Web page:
I'm not sure whether that's a metric passel or an Imperial one,
but either way it represents a whole lot of stuff unveiled by Steve
Jobs at a special media event held at Apple headquarters this morning.
Most of the announcements were not entirely unexpected—the products had all gone longer than usual since their last updates—but there were many surprises nonetheless.
First off, the iMac
got a sleek new skin as well as a beefed-up interior. Apple's design wizards wrapped the machines in a new iPhonesque aluminum and glass shell. It looks great in pictures, but I can't wait to see one in person. A new, slimmed-down (almost fragile-looking, in fact) aluminum keyboard ships as part of the package, and its flat square keys bear a family resemblance to those on the MacBook keyboard.
But what about those innards? Faster Intel Core 2 Duo processors (still just one per machine), zippier video cards, more capacious hard drives (no word on whether this is user-upgradeable), and support for up to 4 GB of RAM promise better performance than previous models. The 17-inch model is no more—the low-end iMac now has a 20-inch screen, with 24 inches at the high end. Prices remain reasonable, with the basic models costing two or three hundred dollars less than the models they replace. But with the loss of the 17-inch model, the cheapest iMac jumps from around $1,000 to $1,199.
There were software announcements, too. Sticking with the consumer-friendly theme established by the iMac, Jobs also showed off iLife '08 and iWork '08 for the first time. Both suites enjoyed significant upgrades, including one entirely new program. Pricing is still $79 apiece, with no discount for upgraders (unless you happen to buy a new Mac without the new software installed, in which case it costs only 10 bucks).
has learned a trick or two from its big cousin, Aperture, as well as the scary new kid from down the block (Adobe Lightroom). It's got new organizational tools, such as?Events, that automatically group photos by date (not unlike Stacks), and new editing tools, including a feature that lets you copy changes made to one photo and paste them to others. More options for sharing photos are provided in the update, including the spectacular new Web Gallery. Ths feature goes hand in hand with the major changes made to Apple's .Mac Web services, where standard user storage space has increased 10-fold to 10 GB.
according to Jobs, received the most radical rewrite (symbolized by its pointy new icon), with new methods of organizing video clips and a new storyboard-like movie editor. The latter allows for more flexible rearranging of clips than does the old timeline model. A new feature allows direct uploading of your cinematic creations to YouTube. Again, closer integration with .Mac simplifies the task of sharing movies.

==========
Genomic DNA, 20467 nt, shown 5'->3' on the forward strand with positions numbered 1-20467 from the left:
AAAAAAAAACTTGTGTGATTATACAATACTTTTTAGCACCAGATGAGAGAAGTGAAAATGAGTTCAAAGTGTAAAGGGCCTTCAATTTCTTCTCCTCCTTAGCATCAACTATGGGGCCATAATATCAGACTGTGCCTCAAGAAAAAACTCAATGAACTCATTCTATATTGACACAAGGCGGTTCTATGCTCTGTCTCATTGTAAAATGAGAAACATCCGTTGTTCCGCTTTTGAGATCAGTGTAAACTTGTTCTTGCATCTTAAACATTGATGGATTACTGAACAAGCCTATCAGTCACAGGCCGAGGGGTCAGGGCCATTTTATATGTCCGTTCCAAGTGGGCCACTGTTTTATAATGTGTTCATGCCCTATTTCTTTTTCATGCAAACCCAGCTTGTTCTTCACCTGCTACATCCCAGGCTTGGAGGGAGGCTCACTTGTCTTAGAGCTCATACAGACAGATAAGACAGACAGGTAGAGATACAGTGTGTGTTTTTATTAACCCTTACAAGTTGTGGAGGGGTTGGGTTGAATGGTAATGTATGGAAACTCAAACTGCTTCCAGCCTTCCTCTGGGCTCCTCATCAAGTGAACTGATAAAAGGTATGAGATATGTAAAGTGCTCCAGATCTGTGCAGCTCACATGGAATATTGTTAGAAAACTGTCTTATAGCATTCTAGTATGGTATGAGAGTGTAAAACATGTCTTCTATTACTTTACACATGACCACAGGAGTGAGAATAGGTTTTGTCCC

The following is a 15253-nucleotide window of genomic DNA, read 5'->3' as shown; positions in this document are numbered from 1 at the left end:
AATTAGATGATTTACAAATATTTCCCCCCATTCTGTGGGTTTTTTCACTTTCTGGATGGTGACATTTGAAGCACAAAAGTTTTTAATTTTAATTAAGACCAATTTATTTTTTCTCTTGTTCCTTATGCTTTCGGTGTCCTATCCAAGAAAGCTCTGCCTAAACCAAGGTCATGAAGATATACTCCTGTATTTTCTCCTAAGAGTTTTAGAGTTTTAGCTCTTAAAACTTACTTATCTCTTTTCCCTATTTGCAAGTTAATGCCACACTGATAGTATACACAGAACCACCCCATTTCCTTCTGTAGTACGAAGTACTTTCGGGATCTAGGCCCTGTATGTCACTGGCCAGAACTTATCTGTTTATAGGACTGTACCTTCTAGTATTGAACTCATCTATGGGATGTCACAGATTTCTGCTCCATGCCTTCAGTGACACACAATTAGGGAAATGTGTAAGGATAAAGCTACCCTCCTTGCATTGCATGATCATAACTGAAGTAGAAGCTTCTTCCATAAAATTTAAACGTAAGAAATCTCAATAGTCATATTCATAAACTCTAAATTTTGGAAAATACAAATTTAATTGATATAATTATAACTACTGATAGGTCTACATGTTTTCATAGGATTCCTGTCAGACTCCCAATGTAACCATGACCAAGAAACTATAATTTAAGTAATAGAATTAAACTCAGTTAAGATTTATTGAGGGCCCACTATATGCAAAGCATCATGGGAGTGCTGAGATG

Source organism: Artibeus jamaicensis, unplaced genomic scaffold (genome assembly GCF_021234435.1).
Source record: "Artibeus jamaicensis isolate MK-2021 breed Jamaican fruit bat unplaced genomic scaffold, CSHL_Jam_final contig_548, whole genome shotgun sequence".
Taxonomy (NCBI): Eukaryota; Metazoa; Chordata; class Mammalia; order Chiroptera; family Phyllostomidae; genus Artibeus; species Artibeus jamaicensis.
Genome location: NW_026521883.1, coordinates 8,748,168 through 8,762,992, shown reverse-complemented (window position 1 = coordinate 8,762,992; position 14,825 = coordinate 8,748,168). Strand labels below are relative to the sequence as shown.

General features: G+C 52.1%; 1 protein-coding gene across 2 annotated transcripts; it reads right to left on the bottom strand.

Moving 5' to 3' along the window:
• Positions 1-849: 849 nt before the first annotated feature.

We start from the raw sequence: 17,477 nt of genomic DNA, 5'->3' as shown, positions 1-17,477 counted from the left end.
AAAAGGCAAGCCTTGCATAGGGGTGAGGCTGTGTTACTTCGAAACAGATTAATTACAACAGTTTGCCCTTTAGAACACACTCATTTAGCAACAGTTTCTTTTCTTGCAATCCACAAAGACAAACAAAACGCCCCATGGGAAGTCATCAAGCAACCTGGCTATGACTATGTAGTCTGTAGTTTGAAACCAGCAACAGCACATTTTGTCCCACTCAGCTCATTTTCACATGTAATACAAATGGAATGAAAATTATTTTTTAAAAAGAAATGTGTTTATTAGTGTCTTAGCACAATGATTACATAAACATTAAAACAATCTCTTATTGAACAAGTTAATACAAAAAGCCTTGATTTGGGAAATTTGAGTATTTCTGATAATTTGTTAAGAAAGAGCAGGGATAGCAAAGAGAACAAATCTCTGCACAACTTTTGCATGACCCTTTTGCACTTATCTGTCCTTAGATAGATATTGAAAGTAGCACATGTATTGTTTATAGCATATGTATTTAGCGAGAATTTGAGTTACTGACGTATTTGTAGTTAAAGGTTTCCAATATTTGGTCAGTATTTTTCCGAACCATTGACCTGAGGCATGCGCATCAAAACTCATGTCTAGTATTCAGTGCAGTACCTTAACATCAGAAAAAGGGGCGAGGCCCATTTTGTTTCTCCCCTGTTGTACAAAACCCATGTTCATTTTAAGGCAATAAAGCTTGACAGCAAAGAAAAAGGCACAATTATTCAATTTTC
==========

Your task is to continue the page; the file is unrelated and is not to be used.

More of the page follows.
has been streamlined and made more flexible. Photo pages are enhanced, and the update offers more options for customizing Web pages with easier theme switching, widgets, and the ability to add maps and ads from Google.
is no longer limited to CD-quality audio and now handles 24-bit audio. Its most intriguing new feature is Magic GarageBand, which lets you drag a bunch of virtual instruments onto a picture of a stage and then jam together with them. Haven’t quite figured out how that works yet...
wasn't overhauled to the same degree as its suite-mates, but it did get some nifty new animated themes, more customization features, and better performance.
And for those who use their Macs? not only for play, there's iWork '08. Apple turned the duo of Pages and Keynote into a trio by adding Numbers, Apple's answer to Microsoft Excel.
seems to be a ground-up rethinking of the traditional spreadsheet application. Enormously flexible, it lets you place multiple Intelligent Tables, each with their own formatting and grid setup, into a single document, along with text, images, and graphs (2D and 3D). It even reads and exports documents in Microsoft Excel formats.
which used to seem more like a page-layout program than anything else, now acts more like a real word processor with Change Tracking and automatic list formatting (as with Microsoft Word). More powerful graphics tools (such as Instant Alpha) let you remove backgrounds from pictures without having to resort to a graphics application.
also supports Instant Alpha and ships with new text effects and transitions as well as new animation tools. You can even record a voice-over narration, so your presentation can give itself when you're not there.
But wait, there's more! News of two more hardware updates dribbled out in the course of the day. The
finally shrugged off the ignominy of its original Intel Core Duo CPU by stepping up to a higher-speed Core 2 Duo processor, with a bigger hard drive and support for more RAM thrown in. In other news, the AirPort Extreme
base station's Ethernet ports were upgraded to Gigabit Ethernet speed, thus handily silencing one of the principal criticisms that has dogged that product since its introduction.